Fear of Rejection and Fundraising

Friday, January 9, 2009
I have been a Christian for at least 15 years. But I haven't been very good about sharing my faith. The fact is, I'm scared to death of what people think of me. I am afraid of rejection, afraid that I might not know the answer to something, and afraid that my life doesn't measure up.

Unlike my Christian life, I've been fairly fearless when it comes to fundraising for cystic fibrosis. Having a daughter who is going to live or die based on current and future research is surely a kick in the pants for me. This says something about my faith I'm sure. I need it to be more important to me, which is why I embarked on a goal of reading all the way through the Bible this year. I need God to be a more important part of my life.

Still, even with my fearless attitude in fundraising, sometimes I get fearful when approaching someone. I was not surprised to read that the best way to get over fear of rejection is to stop taking it personally. Says Donna M. Butts, CFRE of David G. Bauer Associates, Inc., "non-profit fundraisers have to learn not to take rejection personally." That's the same advice that Bill Fay gives in his awesome book, Share Jesus Without Fear.

But sometimes I do. Especially with my faith, but also with my fundraising. I take things personally. And why not? I chose Christ, so why shouldn't it hurt if someone rejects what I have to say on his behalf? I chose cystic fibrosis fundraising, so why shouldn't it sting a little when someone tells me "no"?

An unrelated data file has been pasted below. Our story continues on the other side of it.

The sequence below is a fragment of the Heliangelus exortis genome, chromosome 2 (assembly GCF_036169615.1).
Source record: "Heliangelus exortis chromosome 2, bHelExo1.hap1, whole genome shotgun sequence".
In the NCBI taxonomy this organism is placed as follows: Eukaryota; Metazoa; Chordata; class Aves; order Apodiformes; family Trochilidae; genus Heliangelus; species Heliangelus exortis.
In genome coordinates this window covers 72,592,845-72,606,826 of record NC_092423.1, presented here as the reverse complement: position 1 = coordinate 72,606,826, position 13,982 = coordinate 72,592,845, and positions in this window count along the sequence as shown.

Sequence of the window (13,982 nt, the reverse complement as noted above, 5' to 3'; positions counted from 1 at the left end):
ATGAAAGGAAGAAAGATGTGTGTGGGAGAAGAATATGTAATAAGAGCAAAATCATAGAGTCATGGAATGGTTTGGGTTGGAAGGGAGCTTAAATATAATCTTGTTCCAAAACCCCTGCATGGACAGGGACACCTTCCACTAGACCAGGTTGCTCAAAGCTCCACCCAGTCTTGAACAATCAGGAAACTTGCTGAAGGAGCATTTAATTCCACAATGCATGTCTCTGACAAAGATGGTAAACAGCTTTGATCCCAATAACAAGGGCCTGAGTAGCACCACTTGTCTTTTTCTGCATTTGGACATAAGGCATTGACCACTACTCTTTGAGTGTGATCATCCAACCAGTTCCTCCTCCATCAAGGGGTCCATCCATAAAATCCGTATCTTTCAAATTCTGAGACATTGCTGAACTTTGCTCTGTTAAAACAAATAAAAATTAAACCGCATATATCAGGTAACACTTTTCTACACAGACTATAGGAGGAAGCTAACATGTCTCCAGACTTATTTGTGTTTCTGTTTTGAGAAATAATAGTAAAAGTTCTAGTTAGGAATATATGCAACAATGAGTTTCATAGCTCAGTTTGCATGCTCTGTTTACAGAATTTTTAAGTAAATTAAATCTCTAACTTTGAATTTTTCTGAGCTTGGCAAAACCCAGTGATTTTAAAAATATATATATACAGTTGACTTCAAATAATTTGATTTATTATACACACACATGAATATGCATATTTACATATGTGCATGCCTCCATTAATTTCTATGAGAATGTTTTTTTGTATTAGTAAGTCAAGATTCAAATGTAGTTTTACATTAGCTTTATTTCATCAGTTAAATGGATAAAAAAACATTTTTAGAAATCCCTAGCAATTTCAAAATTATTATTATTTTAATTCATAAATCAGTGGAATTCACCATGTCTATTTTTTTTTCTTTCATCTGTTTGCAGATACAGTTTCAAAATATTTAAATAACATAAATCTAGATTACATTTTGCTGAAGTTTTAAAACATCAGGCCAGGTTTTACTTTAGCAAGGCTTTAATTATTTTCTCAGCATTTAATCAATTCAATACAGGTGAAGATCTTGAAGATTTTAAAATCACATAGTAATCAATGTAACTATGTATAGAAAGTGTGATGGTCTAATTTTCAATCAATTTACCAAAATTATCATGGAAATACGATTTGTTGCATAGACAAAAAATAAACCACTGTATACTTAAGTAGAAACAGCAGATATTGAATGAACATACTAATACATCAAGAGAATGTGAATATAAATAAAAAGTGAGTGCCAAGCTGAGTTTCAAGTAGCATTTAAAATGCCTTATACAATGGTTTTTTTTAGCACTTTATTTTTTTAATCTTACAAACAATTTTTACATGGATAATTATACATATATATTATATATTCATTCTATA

Still, I don't want it to hurt when I share about either thing. So what do you tell people when it comes to rejection? How do you get past it?

2 comments:

Stephanie's Mommy Brain said...

With the Christian faith it helps to realize they aren't rejecting ME but rejecting Christ. You can't separate my faith from me and have a real understanding of who I am. Fund raising for CF is similar for you guys because of Sam. It is intensely and deeply personal for you. It's impossible to separate CF from your lives and still understand who you are because the disease has impacted your actions, thoughts, and attitudes.

Back to your question.. I think the hurt depends on who is doing the rejecting. If it's a stranger or someone I barely know the pain of rejection is minor but if it's someone close to me it hurts a lot more.

Instead of trying to get rid of the pain maybe we should use it as a motivator to seek other ways of sharing our message, as well as sharing it with more people - regardless of whether the message is CF or Christ.

Dan said...

Stephanie,
I like what you say about the difference between a stranger and someone I know. Usually that is how the pain of rejection (and even the fear before the pain) is differentiated. If it's a stranger, it's one thing, but if it's someone I know, it can be rough indeed.
I never thought about how to use it as a motivator, but I will now! Tools and numbers of people...sounds like a plan.
Thanks!